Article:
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There are many different textile crafts that are carried out in Gujarat and here are some of the more popular.
Shisha/Shisheh/Abhia Bharat mirror work
The wrapping of small round pieces of mirror in embroidery and intertwined into patterns, is known as Mutua embroidery, Shisheh or Abhia Bharat. Shisheh is the Persian word for glass and Abhia Bharat is the Hindi name.
When first this style of mirror work emerged in 17thC India various things were used as the reflective element, like Mica, Beetle wings, Tin and Silver coins. This was replaced by very thin glass, made by blowing glass into large thin bubbles and snipped into shape by the women using special scissors. You can see this application used in virtually all their work, for wall hangings and torana (doorway hangings) and the small glints of tiny mirrors has another significance to the Rabari who believe it wards off the evil eye. In clothing it is mostly used on traditional folk clothes and creates a beautiful sparkly appearance, adding yet another layer of texture and vibrancy to the heavily embellished embroidery.
Abhia Bharat/Shisha mirror work is traditionally the embroidery of Kathiawar and Kutch regions of Gujarat but has become so popular it can be found all over India. The mirror circles are attached with stitches and often with chain stitch, with the work around it completed in stem and herringbone stitch in traditional colours of blue, red, green and pink. Floral motifs of various shapes and foliage, creepers, climbers, tendrils are the most common.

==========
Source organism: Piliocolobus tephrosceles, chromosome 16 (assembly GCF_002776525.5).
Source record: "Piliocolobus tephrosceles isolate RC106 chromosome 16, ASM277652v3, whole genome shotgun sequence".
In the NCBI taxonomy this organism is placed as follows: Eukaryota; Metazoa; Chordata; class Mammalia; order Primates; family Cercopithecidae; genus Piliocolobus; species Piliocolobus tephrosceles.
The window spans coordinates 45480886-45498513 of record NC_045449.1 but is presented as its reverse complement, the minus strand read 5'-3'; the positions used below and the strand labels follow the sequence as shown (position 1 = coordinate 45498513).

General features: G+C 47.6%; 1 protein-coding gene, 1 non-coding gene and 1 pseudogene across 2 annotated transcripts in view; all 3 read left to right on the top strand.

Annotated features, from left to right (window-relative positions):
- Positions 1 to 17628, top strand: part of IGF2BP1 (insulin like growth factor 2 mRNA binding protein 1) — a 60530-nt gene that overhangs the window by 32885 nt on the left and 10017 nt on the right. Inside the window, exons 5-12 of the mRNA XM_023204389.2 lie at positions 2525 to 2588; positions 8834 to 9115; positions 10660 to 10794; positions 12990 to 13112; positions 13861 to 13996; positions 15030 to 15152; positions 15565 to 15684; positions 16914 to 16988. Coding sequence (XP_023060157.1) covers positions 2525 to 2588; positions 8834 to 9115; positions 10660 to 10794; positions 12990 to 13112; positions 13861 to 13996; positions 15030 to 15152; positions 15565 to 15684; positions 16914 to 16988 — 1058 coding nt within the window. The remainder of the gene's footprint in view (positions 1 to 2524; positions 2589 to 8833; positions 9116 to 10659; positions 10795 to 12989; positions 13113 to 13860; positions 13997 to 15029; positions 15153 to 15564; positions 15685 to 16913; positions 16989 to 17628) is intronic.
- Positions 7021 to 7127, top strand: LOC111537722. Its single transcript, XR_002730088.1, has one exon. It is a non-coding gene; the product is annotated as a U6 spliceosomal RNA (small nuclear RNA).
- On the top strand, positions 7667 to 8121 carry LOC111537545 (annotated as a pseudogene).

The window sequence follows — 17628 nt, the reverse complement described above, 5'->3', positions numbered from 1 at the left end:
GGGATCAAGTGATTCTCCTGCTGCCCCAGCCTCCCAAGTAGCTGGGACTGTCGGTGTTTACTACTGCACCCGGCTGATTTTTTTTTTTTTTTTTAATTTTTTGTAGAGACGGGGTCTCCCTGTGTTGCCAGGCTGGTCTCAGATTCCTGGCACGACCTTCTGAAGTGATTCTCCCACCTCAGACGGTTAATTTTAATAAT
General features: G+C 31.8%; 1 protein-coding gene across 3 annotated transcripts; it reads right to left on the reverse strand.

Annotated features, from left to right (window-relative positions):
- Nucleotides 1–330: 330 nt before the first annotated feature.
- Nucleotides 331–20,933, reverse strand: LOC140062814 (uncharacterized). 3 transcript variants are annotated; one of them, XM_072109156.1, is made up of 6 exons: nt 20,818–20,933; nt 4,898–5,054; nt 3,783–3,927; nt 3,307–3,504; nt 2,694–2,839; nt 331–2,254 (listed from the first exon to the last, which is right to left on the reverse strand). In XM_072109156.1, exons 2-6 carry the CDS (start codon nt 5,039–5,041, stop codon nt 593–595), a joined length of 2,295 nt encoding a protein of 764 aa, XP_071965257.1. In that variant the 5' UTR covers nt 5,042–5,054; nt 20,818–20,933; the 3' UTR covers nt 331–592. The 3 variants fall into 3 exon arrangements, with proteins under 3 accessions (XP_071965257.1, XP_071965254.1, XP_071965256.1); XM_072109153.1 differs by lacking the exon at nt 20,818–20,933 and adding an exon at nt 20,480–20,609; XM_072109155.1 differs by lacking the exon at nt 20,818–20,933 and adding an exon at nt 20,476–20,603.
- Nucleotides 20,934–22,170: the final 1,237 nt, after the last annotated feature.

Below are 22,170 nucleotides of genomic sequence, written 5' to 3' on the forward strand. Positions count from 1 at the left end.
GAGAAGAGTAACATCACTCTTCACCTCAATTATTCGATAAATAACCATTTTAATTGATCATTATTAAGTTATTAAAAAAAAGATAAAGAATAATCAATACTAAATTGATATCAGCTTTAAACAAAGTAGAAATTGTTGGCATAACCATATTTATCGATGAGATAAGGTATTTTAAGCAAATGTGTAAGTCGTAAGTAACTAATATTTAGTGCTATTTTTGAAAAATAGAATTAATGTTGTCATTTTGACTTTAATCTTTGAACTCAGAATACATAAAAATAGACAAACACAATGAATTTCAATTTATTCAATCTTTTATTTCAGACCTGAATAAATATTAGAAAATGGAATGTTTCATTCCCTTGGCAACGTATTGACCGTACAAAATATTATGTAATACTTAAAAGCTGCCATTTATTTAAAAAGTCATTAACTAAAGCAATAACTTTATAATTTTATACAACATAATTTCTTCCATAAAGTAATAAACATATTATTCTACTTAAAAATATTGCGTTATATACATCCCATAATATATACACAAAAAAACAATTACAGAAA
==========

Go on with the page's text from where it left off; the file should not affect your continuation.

The greatest contribution to Indian embroidery is from this area of Gujarat state, precisely from Kutch and Kathiawar, however the beauty lies in the rich designs and the skill of the village women who do this work during their leisure time. After harvesting they engage in needle-crafts, making costumes for their family each year and also dowry items. This embroidery was introduced by ‘Kathi’ the cattle breeders, who were nomads brought by Karna the famous warrior of Mahabharat.
There are subtly different styles practiced by different tribes, the various clans of Ahirs, Manbis, Mochis and Rabaris. The complex caste stystem in India dictates the type of work practiced, with the Mochi being traditional shoe makers who live in multi-caste villages but occupy their own distinct quarters. In other areas of India the Mochi are involved with working tanned leather, making other items from leather as required. They do not do the tanning as this is the occupation of another clan.
The Ahirs were expert cobblers and their embroidery was purely for home use and not to the same standard as the Rabari. The Kanbi were cultivators, migrants from Saurashtra whose designs are influenced by Persian art (particularly sunflower and cactus flower). Mochi are also artisan cobbers and shoemakers but although their work is similar to the Ahirs it is worked differently. The Rabari however, have styles and techniques of embroidery that are entirely different from that of the other communities, they follow a different set of rules and a different lifestyle.
The Rabari work is impressive and attractive, usually done on a material of a maroon colour, it is heavy in weight and rich in complexity. The colours used are subtle and accentuate the stitchery, they also combine a type of applique work. Mostly it is seen on canopies, door curtains, wall decorations and other household articles, not so much on the main dresses and costumes because it lacks delicacy. When used on clothing it is most likely as a border design. As the small round mirrors are now also made by machine, it is possible to buy these in many places.
Lippan Kaam – mud relief work.
The application of small round mirrors also extends to the walls of homes. The buildings are traditionally round mud huts with thatched roofs, very plain simple and suitable for the climate, however the decorations inside and out can be stunning.
In the remains of the ancient settlements of the Indus Valley at the site of Dholavira were pieces of earthenware which had survived in its original form for five thousand years, this showed mud relief work. The circular mud houses are known as Bhungas and the village dwellers in Kutch decorate the walls of their houses with clay, dung, and mirrors. The clay mixture is manipulated into string like strands and then applied in patterns to form relief designs.